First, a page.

Saturday, September 17, 2016

Thielemann's 2015 Tristan from Bayreuth on BluRay/DVD

Richard Wagner, Tristan und Isolde

Stephen Gould (Tristan),
Evelyn Herlitzius (Isolde),
Georg Zeppenfeld (König Marke),
Iain Paterson (Kurwenal)
Raimund Nolte (Melot)
Christa Mayer (Brangäne)
Tansel Akzeybek (Ein Hirt)
Kay Stiefermann (Ein Steuermann)
Tansel Akzeybek (Junger Seemann)

Bayreuth Festival Orchestra, Christian Thielemann (conductor)
Katharina Wagner (stage director)

Deutsche Grammophon BluRay 00440 073 5254

This splendid production of Tristan und Isolde, recorded live at the Bayreuth Festival in 2015, is the first issue in a multi-year collaboration between Deutsche Grammophon and the Bayreuth Festival, which will see the label exclusively releasing new productions at the Festpielhaus. On the strength of this recording, this initiative is looking most promising. Katharina Wagner and Christian Thielemann have produced one of the most satisfying Tristans in recent years.

Purists may balk at Katharina Wagner’s production, but (on this occasion) I have little sympathy with them. If there is a concept to the production, it is Fate and Necessity. No potion is needed for the first embrace between Tristan and Isolde in Act 1, for example – they fall into each other’s arms as soon as they see each other, and in Act II Mark and his men are plainly in view above the stage, so that their eventual appearance is more of an inevitable consequence of the great duet than a surprise. The production is revisionist, but in a thoughtful way plainly intended to illuminate the drama rather than to score political or other points.

During the Prelude the camera takes the viewer on a tour of the set, which for Act 1 is the interior of a ship – all metal stairs and railings. Usually I actively dislike visuals during the Prelude, but here they work well, with camera angles used to good effect. The lighting designer (Richard Traub) is the star of the production in Act II, where the torch is a spotlight and Tristan and Isolde sing ‘O sink herneider’ against a backdrop of avatars walking into pools of light (with the avatars turning into little children at Brangäne’s entrance). Lighting is also very important during Tristan’s delirious monologue in Act III, where Isolde is a constant on-stage presence in a triangle of light, constantly disappearing only to reappear in different places and elevations. It is very imaginative and also (not to give anything away) on occasion macabre.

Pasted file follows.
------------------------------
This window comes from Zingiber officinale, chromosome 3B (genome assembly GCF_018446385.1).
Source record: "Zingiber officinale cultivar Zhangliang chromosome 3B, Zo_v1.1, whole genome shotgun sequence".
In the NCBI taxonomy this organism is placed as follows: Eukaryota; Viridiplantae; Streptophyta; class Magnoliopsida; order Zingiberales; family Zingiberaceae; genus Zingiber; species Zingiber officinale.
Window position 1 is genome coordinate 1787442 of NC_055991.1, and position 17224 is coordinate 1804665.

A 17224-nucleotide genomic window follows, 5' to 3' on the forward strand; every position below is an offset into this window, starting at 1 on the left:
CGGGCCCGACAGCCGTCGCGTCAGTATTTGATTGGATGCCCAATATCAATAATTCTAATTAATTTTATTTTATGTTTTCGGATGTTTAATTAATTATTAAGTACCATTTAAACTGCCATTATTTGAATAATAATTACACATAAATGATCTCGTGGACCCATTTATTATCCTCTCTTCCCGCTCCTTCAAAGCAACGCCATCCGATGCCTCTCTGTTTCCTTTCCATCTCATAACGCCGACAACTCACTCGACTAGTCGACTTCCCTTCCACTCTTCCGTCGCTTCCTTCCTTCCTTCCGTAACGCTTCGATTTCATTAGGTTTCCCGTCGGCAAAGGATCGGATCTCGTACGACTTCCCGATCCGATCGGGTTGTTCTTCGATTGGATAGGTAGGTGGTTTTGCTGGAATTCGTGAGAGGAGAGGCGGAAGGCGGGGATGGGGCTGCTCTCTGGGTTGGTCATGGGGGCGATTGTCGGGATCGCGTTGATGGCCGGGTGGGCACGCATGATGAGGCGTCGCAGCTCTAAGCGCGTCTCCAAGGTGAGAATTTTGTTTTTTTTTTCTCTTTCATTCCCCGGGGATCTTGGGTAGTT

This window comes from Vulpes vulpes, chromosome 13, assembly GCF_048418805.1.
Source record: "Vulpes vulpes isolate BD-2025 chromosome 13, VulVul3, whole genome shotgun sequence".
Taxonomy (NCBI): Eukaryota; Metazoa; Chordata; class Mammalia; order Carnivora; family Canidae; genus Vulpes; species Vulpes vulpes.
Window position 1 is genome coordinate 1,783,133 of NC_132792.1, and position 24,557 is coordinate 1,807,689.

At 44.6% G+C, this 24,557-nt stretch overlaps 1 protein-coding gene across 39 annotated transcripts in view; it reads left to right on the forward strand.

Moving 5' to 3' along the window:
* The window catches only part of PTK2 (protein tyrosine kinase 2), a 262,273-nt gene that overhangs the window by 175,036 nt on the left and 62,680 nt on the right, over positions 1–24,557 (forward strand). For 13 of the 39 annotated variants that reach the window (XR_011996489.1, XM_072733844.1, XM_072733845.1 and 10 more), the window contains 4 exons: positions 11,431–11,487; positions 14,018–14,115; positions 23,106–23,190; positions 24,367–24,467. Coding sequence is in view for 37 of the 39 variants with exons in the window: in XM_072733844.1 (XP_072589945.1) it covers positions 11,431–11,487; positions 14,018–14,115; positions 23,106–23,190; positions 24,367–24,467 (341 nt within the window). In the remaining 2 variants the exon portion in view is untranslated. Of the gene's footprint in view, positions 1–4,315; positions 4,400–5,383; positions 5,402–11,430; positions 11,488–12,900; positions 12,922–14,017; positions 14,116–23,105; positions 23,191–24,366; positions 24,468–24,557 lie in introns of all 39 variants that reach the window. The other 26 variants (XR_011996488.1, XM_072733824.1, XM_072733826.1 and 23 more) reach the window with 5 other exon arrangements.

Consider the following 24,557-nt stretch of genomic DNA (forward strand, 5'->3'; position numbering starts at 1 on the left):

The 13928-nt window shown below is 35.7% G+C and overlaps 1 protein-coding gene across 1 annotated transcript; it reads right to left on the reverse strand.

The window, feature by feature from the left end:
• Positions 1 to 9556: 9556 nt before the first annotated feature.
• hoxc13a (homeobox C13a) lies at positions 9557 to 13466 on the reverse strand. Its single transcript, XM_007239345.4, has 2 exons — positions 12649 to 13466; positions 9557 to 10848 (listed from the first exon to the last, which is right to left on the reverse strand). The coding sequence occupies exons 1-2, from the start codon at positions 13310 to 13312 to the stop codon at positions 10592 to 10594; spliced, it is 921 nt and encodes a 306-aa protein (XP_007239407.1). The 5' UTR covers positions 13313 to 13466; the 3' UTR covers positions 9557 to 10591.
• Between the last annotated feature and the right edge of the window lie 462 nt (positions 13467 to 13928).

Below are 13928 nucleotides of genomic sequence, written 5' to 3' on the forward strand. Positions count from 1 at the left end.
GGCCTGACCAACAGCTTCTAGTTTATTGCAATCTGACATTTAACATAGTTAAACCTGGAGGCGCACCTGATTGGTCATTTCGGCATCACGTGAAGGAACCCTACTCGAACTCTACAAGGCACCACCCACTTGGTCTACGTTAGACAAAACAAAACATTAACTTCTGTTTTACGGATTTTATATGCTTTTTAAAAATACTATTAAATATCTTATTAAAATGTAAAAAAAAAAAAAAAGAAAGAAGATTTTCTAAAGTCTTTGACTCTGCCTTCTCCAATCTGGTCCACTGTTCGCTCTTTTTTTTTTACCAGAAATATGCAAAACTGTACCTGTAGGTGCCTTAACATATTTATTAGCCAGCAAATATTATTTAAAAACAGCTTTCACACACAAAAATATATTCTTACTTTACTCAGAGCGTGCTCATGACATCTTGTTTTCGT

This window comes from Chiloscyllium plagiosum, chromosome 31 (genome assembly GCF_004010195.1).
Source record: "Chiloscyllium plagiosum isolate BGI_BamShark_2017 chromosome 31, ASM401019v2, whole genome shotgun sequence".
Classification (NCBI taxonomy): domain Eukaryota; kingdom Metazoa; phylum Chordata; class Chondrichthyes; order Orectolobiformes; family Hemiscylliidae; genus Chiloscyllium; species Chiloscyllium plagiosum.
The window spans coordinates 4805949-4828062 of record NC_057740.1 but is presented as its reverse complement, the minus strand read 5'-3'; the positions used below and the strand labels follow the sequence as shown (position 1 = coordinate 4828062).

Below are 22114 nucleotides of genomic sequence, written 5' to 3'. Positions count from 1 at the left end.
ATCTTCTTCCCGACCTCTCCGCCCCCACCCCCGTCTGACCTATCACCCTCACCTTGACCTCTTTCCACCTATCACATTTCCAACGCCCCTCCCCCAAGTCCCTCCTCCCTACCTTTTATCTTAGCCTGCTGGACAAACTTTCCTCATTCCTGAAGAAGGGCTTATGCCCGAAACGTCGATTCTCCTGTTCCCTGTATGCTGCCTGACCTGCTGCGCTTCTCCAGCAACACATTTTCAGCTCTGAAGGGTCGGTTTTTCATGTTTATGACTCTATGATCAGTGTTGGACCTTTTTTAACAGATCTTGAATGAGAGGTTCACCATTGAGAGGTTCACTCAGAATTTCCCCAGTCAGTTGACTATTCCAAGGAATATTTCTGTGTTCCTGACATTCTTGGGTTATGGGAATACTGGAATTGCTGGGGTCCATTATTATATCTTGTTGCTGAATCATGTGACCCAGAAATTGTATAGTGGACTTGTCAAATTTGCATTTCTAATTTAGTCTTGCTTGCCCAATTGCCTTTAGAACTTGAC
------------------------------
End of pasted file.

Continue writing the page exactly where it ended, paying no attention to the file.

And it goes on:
Stephen Gould is a terrific Tristan. He sings with great delicacy in Act II after the arrival of Mark and his men, and offers a commanding performance in Act III. There is currently no shortage of heldentenors who can belt out a heroic-sounding Tristan, but few with Gould’s combination of powerful projection, expressiveness, and careful phrasing. He is well matched in all these respects by Evelyn Herlitzius’s Isolde, who enters ferociously in Act 1 and sings with great intensity throughout. Herlitzius does not have the most classically beautiful voice, but nor did a number of the great Wagner sopranos of the past. She acts and sings with power, plainly living her role.

König Marke has not been done any favors by the costume designer (Thomas Kaiser), and I was not convinced by his dragging Isolde off-stage in the closing bars. But the role is sung very well by George Zeppenfeld, who strikes the right balance between anger, grief, and resignation. The other two principal roles are very well sung – Iain Paterson as Kurwenal and Christa Mayer as Brangäne.

There are not many Wagner conductors who rank with Christian Thielemann when he is on form, as he most definitely is in this performance. The Act I Prelude is rich and dramatic and sets up a flow and pace that the Orchester der Bayreuther Festpielhaus maintains throughout. Thielemann maintains the balance between orchestra and soloists, not just in “showpieces” such as ‘Mild und leise’ but also (and even more tellingly) in busy scenes such as the arrival of König Marke and his men in Act III. The orchestra maintains a high level of dramatic movement, even though the characters are actually standing still on the stage. The ending is beautifully placed.

All in all, I was very enthusiastic about this first production on first hearing and subsequent listening confirmed first impressions. The sound and audio quality on the BluRay are excellent (I listened in PCM stereo, but DTS 5.0 is also included). Highly recommended.